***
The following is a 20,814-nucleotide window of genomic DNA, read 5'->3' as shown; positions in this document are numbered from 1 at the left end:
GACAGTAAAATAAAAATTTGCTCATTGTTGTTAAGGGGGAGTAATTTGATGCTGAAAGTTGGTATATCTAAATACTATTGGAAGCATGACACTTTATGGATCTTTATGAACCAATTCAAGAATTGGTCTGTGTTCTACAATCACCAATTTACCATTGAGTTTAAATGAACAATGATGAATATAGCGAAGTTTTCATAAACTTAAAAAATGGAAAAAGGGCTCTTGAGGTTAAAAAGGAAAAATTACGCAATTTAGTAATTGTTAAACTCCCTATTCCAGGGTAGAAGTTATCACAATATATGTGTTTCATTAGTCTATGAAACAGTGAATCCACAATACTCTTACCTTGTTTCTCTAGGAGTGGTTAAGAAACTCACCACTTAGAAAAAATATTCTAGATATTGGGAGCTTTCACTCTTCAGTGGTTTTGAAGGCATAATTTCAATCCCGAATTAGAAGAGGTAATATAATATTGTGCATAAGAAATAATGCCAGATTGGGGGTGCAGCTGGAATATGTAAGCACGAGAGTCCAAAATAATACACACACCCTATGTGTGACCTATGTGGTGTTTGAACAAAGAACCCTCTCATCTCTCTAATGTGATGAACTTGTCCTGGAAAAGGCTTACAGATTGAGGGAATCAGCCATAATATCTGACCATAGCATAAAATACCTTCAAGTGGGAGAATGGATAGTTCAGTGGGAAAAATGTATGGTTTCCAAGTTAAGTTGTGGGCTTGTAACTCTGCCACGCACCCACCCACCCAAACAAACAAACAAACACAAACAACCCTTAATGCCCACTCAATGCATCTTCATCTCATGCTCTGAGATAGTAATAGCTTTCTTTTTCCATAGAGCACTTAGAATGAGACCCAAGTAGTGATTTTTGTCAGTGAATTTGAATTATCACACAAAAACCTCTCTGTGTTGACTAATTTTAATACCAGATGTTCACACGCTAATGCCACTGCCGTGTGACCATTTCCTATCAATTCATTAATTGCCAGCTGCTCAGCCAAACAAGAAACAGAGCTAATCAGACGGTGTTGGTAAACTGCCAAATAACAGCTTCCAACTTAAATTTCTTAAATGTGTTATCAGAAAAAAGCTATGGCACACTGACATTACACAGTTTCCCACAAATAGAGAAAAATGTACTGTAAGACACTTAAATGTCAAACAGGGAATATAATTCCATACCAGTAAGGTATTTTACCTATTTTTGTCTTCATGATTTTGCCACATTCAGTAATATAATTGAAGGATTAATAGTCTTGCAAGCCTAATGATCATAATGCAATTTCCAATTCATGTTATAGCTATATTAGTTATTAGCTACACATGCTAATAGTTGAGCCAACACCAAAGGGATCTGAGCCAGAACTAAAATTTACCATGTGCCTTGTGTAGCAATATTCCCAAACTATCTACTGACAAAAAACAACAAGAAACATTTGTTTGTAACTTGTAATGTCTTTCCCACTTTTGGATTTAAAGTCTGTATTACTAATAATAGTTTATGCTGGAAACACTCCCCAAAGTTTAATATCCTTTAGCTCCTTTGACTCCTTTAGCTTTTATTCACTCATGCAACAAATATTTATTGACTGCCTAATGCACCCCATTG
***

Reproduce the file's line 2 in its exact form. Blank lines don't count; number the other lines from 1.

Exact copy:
GACAGTAAAATAAAAATTTGCTCATTGTTGTTAAGGGGGAGTAATTTGATGCTGAAAGTTGGTATATCTAAATACTATTGGAAGCATGACACTTTATGGATCTTTATGAACCAATTCAAGAATTGGTCTGTGTTCTACAATCACCAATTTACCATTGAGTTTAAATGAACAATGATGAATATAGCGAAGTTTTCATAAACTTAAAAAATGGAAAAAGGGCTCTTGAGGTTAAAAAGGAAAAATTACGCAATTTAGTAATTGTTAAACTCCCTATTCCAGGGTAGAAGTTATCACAATATATGTGTTTCATTAGTCTATGAAACAGTGAATCCACAATACTCTTACCTTGTTTCTCTAGGAGTGGTTAAGAAACTCACCACTTAGAAAAAATATTCTAGATATTGGGAGCTTTCACTCTTCAGTGGTTTTGAAGGCATAATTTCAATCCCGAATTAGAAGAGGTAATATAATATTGTGCATAAGAAATAATGCCAGATTGGGGGTGCAGCTGGAATATGTAAGCACGAGAGTCCAAAATAATACACACACCCTATGTGTGACCTATGTGGTGTTTGAACAAAGAACCCTCTCATCTCTCTAATGTGATGAACTTGTCCTGGAAAAGGCTTACAGATTGAGGGAATCAGCCATAATATCTGACCATAGCATAAAATACCTTCAAGTGGGAGAATGGATAGTTCAGTGGGAAAAATGTATGGTTTCCAAGTTAAGTTGTGGGCTTGTAACTCTGCCACGCACCCACCCACCCAAACAAACAAACAAACACAAACAACCCTTAATGCCCACTCAATGCATCTTCATCTCATGCTCTGAGATAGTAATAGCTTTCTTTTTCCATAGAGCACTTAGAATGAGACCCAAGTAGTGATTTTTGTCAGTGAATTTGAATTATCACACAAAAACCTCTCTGTGTTGACTAATTTTAATACCAGATGTTCACACGCTAATGCCACTGCCGTGTGACCATTTCCTATCAATTCATTAATTGCCAGCTGCTCAGCCAAACAAGAAACAGAGCTAATCAGACGGTGTTGGTAAACTGCCAAATAACAGCTTCCAACTTAAATTTCTTAAATGTGTTATCAGAAAAAAGCTATGGCACACTGACATTACACAGTTTCCCACAAATAGAGAAAAATGTACTGTAAGACACTTAAATGTCAAACAGGGAATATAATTCCATACCAGTAAGGTATTTTACCTATTTTTGTCTTCATGATTTTGCCACATTCAGTAATATAATTGAAGGATTAATAGTCTTGCAAGCCTAATGATCATAATGCAATTTCCAATTCATGTTATAGCTATATTAGTTATTAGCTACACATGCTAATAGTTGAGCCAACACCAAAGGGATCTGAGCCAGAACTAAAATTTACCATGTGCCTTGTGTAGCAATATTCCCAAACTATCTACTGACAAAAAACAACAAGAAACATTTGTTTGTAACTTGTAATGTCTTTCCCACTTTTGGATTTAAAGTCTGTATTACTAATAATAGTTTATGCTGGAAACACTCCCCAAAGTTTAATATCCTTTAGCTCCTTTGACTCCTTTAGCTTTTATTCACTCATGCAACAAATATTTATTGACTGCCTAATGCACCCCATTG